NTSB Identification: MIA05LA083.
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Accident occurred Monday, March 28, 2005 in Palm Beach, FL
Probable Cause Approval Date: 02/28/2006
Aircraft: Cessna 172S, registration: N53589
Injuries: 2 Uninjured.

NTSB investigators may not have traveled in support of this investigation and used data provided by various sources to prepare this aircraft accident report.

the instructional flight encountered turbulence while en route to the airport. According to the flight instructor/pilot the flight consisting of him and his student had progressed under visual meteorological conditions (VMC) until reaching the Palm Beach area, at which time an area of clouds were noted. He said that upon querying the Palm Beach Approach controller, with whom he was speaking, he was informed that Miami Air Route Traffic Control Center (ARTCC) had been vectoring traffic through a "break" in the clouds. The instructor said that he received a radio communications handoff from Palm Beach Approach to Miami ARTCC, and on initial contact with Miami ARTCC, the Miami ARTCC controller provided a heading to steer, which he complied with. The controller did not provide weather intensity information. As the flight proceeded along the assigned heading, the pilot said he encountered rain, and turbulence, so he elected to make a 180-degree turn, and exit the precipitation. While performing the turn he said the airplane encountered a downdraft, with an immediate decrease of about 2,000 feet, followed by increased turbulence. In the course of the turbulence encounter he said that the airplane door hinge pins fractured, and the passenger side window detached from the airplane and impacted the right side horizontal stabilizer. The pilot said he declared an emergency, and subsequently landed at Palm Beach International Airport, Palm Beach, Florida, without further incident. At the time of the accident, the accident airplane was inside PBI's airspace but under control of Miami ARTCC. Miami ARTCC is equipped with digital weather display capability that is designated to show levels 2 through 6 on the VIP scale. FAA order 7110.65, "Air Traffic Control," paragraph 2-6-4, "Weather and Chaff Services," states that controllers shall issue the level of echo intensity when that information is available.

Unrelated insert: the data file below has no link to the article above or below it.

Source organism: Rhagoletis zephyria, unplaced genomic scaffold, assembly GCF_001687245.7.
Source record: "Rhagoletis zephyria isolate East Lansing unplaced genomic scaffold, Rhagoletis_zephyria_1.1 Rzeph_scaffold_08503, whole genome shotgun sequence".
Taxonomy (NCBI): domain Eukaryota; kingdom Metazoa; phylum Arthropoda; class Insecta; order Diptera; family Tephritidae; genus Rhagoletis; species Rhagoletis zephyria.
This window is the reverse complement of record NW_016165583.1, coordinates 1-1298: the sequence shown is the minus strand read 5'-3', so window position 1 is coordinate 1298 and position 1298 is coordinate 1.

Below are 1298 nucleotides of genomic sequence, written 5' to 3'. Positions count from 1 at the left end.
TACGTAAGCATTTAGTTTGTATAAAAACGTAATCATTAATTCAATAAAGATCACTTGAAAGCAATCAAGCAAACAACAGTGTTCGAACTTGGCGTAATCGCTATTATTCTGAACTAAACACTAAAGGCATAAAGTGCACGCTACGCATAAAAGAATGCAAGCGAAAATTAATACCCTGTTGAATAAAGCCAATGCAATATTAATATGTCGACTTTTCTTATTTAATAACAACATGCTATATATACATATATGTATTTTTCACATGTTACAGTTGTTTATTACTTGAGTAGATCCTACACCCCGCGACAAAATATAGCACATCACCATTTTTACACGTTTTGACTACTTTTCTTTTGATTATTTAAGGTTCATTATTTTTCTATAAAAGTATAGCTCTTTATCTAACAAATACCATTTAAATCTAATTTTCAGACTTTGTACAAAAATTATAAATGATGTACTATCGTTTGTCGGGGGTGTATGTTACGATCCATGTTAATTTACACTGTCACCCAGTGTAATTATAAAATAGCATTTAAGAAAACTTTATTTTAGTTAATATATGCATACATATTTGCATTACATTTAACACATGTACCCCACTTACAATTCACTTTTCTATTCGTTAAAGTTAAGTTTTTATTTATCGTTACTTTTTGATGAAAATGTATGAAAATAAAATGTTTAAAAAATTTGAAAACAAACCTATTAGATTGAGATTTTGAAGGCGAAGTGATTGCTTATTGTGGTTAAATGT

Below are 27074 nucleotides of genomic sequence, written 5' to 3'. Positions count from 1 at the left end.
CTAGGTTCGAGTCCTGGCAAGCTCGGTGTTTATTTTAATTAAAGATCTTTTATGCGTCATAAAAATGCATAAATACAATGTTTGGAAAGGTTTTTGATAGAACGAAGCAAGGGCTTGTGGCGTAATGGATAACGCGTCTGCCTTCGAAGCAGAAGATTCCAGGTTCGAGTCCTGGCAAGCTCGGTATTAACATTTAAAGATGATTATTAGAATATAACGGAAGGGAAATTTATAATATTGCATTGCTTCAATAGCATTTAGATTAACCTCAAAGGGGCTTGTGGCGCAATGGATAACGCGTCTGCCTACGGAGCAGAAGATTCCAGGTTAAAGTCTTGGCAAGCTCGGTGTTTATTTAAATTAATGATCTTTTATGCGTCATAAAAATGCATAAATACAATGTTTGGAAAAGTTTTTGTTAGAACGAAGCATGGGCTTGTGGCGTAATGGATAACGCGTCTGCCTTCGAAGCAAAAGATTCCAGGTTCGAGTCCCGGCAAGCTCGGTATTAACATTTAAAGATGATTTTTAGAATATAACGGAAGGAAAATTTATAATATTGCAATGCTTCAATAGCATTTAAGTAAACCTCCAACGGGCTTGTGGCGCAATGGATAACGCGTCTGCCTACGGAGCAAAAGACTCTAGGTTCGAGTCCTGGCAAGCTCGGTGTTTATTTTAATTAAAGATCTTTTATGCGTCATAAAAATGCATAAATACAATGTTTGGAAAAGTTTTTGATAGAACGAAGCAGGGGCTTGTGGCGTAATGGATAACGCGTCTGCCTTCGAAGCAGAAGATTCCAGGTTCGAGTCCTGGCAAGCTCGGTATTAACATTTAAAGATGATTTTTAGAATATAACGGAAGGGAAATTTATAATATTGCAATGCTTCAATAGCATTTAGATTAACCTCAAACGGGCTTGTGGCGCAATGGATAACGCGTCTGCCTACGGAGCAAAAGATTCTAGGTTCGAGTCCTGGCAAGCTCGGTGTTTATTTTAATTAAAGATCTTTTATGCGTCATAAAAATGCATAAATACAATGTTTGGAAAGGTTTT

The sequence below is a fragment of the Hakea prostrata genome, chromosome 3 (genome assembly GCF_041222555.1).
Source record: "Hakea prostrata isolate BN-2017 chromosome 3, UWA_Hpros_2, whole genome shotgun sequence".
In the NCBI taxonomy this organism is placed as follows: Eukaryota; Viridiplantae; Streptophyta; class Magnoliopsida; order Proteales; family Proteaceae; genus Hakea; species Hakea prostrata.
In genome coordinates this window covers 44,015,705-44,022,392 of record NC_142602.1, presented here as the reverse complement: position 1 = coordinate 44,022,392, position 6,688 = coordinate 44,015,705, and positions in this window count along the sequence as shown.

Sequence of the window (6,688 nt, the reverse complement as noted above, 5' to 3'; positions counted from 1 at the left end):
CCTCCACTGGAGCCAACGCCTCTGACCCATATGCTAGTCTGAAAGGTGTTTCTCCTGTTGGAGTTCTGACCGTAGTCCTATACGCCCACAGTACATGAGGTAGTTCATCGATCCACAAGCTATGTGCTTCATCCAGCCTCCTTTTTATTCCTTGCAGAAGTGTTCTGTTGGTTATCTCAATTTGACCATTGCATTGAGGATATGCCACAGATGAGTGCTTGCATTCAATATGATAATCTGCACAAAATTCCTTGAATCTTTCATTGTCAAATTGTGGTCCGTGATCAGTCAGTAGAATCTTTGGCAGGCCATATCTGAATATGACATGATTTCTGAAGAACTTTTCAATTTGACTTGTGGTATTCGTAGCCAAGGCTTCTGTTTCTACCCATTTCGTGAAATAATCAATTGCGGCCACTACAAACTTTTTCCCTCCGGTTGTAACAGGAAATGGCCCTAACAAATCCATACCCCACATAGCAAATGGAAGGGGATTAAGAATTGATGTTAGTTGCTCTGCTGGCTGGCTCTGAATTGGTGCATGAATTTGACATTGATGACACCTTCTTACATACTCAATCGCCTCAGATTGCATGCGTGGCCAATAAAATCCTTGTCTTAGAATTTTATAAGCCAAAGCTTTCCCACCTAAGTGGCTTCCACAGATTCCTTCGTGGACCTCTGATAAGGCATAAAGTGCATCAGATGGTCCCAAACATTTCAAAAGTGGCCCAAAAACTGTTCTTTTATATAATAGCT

The National Transportation Safety Board determines the probable cause(s) of this accident to be:

The flight crews inadvertent encounter with turbulence in clouds while being vectored by ATC while operating in instrument meteorological conditions. A factor in the accident was the ATC personnel's (ARTCC) inadequate weather avoidance assistance.

Full narrative available

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